The one constant of cinema is that if the antagonist of the piece isn't up to scratch, the whole film suffers. After all, if the hero isn't facing a worthy adversary there's no real point in watching - the audience would fall into a tedium-induced coma and countless £10 buckets of popcorn would fall from sleeping hands to the disgusting carpet below. That's why it's so exciting when you come across a film where, despite spending more time with the hero, the villains are actually crafted with more care, their layered motivation conveyed through stand-out performances.
It also helps that actors themselves seem to revel in being given a chance to dig into their latent inner evil which tends to make for more interesting viewing than a hero's tiresome race against the clock, boring romantic subplot and inevitable happy ending.
Get your red lightsabers, facial scars and nuclear launch codes at the ready as we delve into a truly wretched hive of scum and villainy.
15. Owen Davian - Mission: Impossible III
Philip Seymour Hoffman brought a certain prestige to every role he took on and his portrayal of sadistic arms merchant Owen Davian in Mission: Impossible III was no exception. Many villainous characters tend to lean towards the theatrical, especially in the series where Tom Cruise plays an all-American superman, but Hoffman managed to provide an engaging antagonistic performance without becoming a pile of ham. Davian's strength is in his pragmatism, he essentially sends the heroes on a globe spanning mission to get him what he wants.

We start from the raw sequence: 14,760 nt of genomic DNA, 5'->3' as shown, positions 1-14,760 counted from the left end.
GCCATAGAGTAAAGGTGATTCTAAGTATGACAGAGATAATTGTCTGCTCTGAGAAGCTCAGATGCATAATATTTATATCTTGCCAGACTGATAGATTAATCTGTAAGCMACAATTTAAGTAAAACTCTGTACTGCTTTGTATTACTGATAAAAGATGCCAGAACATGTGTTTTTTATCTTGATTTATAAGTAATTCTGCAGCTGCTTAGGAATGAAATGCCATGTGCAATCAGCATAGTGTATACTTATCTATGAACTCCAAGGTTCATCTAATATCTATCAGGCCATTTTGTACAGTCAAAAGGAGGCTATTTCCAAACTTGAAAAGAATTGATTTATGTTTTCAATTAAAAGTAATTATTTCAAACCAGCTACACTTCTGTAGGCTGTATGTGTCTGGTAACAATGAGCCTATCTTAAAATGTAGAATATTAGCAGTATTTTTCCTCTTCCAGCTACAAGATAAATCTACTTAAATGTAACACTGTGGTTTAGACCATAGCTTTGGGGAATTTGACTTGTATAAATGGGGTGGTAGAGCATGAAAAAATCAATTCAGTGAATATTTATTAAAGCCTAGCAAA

The leverage he uses to do this is Ethan Hunt's (Cruise) new wife, who Davian tracks down using nothing more than the protagonist's first name. It's also worth noting that he's not above executing those that cross him, whether by firearm or via tiny explosives implanted into peoples brains (the latter which he describes as fun). Davian is the IMF's worst nightmare - a violent, egomaniacal despot with the means to back up his sadistic threats. Of course, in the end, our hero has to swoop in and save his damsel in distress, sending Davian to the big evil lair in the sky by throwing him through a window and under a speeding truck.
A flashy end for an understated villain to be sure, but even in death Davian has an advantage over Hunt: one of the aforementioned brain bombs is primed and ready to explode his pretty head. To claim victory over evil, Hunt has to be electrocuted to death and subsequently revived by his clearly traumatised wife. This is twisted stuff, but ultimately to be expected.
As Davian himself says, "You can tell a lot about a person's character by how they treat people they don't have to treat well."